Go with the flow

Trying yoga for the first time can be an intimidating experience. But that misses the point of this ancient practice that combines stretching, breath … and peace

Yoga instructor Petri Brill strikes a pose at her studio YogaSport, which provides beginners’ classes for the uninitiated. (Arnold Wayne Jones/Dallas Voice)

Yoga instructor Petri Brill strikes a pose at her studio YogaSport, which provides beginners’ classes for the uninitiated. (Arnold Wayne Jones/Dallas Voice)

JEF TINGLEY  | Contributing Writer

Some do it for their mind, some do it for their body, some do it for both. But all yoga students have one thing in common: Making the first step and taking up the practice. And while this age-old combination of stretching and breathing is meant to calm the mind and strengthen the muscles, a maiden voyage into a posterior-lifting position like downward-facing dog in a room full of strangers can send one’s heart racing. But that doesn’t have to be the case.

“People new to yoga should remember that everyone in class was a beginner at one point,” says Petri Brill, manager of YogaSport Dallas on Lemmon Avenue. “Yoga is a journey, not a destination. There is no perfect practice or perfect yogi or perfect yoga body. I think people worry about they’ll look [or] feel foolish in their first down-dog [and] that they’ll be judged. Our [yoga] community is diverse, encouraging and accepting: no judgment here!”

Mary Pierce Armstrong, who teaches at MarYoga, agrees that you should always look inward. “Yoga will come to meet you no matter where you are starting from. As long as you take the breath and the breaks you need, you will be doing awesome.”

For Wendy Moore, a 44-year-old yoga newbie, has taken these words of wisdom to the mat — literally. Moore recently completed her second MarYoga class as part of her new year regime. Any inhibitions she had about the experience were dispelled during her first visit.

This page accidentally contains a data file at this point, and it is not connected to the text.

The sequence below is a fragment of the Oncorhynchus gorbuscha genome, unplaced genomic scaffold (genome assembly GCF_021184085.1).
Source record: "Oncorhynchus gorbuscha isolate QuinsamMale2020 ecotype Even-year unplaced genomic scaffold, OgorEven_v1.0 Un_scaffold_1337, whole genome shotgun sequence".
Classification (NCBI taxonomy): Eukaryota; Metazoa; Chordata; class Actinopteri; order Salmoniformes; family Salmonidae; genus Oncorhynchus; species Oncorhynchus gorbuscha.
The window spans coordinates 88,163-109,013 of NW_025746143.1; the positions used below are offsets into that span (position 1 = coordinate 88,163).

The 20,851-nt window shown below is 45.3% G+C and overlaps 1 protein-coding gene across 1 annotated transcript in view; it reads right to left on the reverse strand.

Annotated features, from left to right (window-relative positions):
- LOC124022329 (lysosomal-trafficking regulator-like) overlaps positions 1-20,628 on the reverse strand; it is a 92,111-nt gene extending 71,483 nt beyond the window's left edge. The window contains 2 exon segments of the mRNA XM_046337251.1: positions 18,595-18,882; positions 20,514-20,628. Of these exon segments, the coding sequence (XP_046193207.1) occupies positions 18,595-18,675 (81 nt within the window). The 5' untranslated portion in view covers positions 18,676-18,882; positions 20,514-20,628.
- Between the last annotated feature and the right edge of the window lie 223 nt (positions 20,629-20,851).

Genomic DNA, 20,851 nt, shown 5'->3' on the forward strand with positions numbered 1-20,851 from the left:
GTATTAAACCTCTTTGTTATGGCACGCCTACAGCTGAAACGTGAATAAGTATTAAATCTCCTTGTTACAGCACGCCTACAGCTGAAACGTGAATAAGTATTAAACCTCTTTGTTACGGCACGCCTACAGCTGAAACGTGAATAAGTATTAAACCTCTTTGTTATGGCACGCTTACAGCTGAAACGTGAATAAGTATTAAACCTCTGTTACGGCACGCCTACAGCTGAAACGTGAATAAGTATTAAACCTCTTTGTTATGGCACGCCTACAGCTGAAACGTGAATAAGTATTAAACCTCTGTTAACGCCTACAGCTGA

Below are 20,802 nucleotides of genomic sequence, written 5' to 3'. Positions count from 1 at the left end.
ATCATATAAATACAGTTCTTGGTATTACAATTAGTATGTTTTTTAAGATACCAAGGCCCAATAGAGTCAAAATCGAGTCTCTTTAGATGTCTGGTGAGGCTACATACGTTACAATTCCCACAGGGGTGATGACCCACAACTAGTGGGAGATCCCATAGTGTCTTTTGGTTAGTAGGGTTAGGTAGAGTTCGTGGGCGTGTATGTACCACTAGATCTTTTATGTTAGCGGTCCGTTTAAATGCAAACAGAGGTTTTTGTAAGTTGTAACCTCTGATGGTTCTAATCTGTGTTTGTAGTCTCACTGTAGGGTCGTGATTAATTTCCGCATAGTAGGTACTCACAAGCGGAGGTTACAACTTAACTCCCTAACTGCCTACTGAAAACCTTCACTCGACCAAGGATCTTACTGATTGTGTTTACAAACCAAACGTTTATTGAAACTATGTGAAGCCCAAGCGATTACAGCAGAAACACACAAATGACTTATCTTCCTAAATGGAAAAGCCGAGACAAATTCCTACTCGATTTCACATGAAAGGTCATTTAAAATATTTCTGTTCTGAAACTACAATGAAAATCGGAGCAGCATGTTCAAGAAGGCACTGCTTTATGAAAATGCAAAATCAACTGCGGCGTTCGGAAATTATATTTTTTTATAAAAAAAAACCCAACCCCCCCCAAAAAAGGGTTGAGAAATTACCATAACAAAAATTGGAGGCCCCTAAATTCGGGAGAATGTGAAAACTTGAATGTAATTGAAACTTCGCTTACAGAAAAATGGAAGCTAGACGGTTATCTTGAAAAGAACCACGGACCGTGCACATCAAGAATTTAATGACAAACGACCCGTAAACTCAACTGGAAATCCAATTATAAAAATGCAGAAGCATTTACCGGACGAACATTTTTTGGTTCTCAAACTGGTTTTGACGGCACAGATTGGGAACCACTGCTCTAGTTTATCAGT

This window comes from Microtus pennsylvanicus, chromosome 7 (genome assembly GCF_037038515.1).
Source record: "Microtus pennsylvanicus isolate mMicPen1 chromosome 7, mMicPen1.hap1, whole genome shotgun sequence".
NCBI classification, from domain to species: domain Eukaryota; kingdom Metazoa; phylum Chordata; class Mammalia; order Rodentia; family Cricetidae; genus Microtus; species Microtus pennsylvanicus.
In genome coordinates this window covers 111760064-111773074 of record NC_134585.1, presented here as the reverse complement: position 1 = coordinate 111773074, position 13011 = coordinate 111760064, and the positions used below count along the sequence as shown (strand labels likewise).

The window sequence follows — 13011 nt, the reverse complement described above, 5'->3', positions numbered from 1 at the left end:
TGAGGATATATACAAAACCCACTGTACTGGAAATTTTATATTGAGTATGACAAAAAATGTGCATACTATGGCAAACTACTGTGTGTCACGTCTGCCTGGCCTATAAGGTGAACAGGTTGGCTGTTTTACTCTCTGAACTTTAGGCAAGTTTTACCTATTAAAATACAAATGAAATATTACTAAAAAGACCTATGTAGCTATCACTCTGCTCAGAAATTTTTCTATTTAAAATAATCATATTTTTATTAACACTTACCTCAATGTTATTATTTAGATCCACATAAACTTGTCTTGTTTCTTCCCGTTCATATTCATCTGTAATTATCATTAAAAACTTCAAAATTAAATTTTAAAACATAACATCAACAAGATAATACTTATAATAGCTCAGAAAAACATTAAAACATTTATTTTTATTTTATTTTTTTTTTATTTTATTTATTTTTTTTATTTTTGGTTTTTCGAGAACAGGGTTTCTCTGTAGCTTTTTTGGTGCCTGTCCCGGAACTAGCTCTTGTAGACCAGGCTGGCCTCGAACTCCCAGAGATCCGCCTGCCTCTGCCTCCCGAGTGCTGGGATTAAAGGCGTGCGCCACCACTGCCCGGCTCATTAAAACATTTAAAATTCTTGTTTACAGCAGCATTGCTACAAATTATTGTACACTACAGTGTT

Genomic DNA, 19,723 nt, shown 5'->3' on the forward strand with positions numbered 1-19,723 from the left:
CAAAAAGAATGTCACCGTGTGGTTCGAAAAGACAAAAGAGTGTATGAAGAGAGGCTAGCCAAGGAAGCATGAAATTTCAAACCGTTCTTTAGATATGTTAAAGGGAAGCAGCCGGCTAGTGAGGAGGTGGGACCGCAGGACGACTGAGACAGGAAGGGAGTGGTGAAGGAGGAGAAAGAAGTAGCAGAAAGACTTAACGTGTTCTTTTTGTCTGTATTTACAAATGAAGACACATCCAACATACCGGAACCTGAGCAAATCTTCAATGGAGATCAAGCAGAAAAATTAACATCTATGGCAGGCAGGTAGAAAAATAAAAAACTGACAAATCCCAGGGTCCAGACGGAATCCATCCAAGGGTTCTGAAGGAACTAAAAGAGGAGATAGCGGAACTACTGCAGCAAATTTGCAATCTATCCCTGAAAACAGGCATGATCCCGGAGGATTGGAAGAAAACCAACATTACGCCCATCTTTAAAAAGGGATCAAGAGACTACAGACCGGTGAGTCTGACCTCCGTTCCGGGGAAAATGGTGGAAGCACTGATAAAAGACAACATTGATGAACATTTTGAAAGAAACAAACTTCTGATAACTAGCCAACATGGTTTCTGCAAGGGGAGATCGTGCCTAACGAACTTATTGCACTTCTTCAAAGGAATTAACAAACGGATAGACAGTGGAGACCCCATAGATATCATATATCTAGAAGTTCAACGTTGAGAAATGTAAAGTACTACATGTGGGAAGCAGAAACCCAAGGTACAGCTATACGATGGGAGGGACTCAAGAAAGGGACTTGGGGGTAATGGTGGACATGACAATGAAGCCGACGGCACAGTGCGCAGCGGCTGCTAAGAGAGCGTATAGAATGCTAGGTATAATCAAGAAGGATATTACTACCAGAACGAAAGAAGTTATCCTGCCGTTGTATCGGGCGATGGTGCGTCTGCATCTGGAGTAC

“[I was] concerned about my general lack of bendy-ness, and not knowing where to put what arm and leg,” she says, “but if you look around you will figure out where your limbs are supposed to be by what others are doing.” Moore has continued to work on poses between classes with some slight variations mimicked by “what her cats are able to do.”

Keith Murray, a 37-year-old registered nurse, tried yoga for the first time more than eight years ago and was immediately hooked. He was taking classes three times a week before long. “I was a little intimidated about the whole thing at first,” he says, “but after my first couple of sessions my intimidation grew into excitement.”

A busy work schedule has kept Murray from his regular routine over the years, but he is trying to change that. “I still maintain a crazy life and work routine, but building yoga back into my life has really helped me to find balance again.”

According to yoga teacher Jennifer Lawson of SYNC Yoga & Wellbeing, it’s not just busy schedules and bundled nerves that keep people from the practice of yoga; it’s also our cultural fixation on success. “There tends to be so much emphasis on achievement and perfection that many of us are becoming accustomed to playing it safe in order to avoid the possibility of shame.”

Lawson recommends coming together as a group in a class with experienced and inexperienced yogis to create an environment that emphasizes the experience and process of yoga and not the destination or end result.

For Anisha Mandol, a 42-year-old business development manager who has been practicing yoga for about two years, these words ring true. “Once you understand your expectation from practicing, no one else’s matters. The benefits of yoga are fluid and dynamic, and each person has their own unique experience. Own yours,” she says.

And so it would seem that just as the journey of a million miles begins with one step, the journey toward a yoga-filled life begins with a single stretch on the matt (and maybe a little Namaste for good measure).

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SAY NAMASTE: WHERE TO GET YOUR YOGA FIX

Options are plentiful for the budding yogi looking for a class. Get your stretch on at these studios in and around the gayborhood. You can also find information on their class offerings and schedules on their websites.

Yoga Sport Dallas
4140 Lemmon Ave, Suite 280
214-520-YOGA
YogaSportDallas.com

SYNC Yoga & Wellbeing
611 N. Bishop Ave.
214-843-3372
SyncDallas.com

MarYoga at Chi Studio
807 Fletcher St.
ChiDallas.com

Sunstone Yoga
2907 Routh St. (and other locations)
214-764-2119
SunstoneYoga.com

Gaia Flow Yoga Uptown
3000 Blackburn St., Suite 140B
214-235-1153
GaiaFlowYoga.com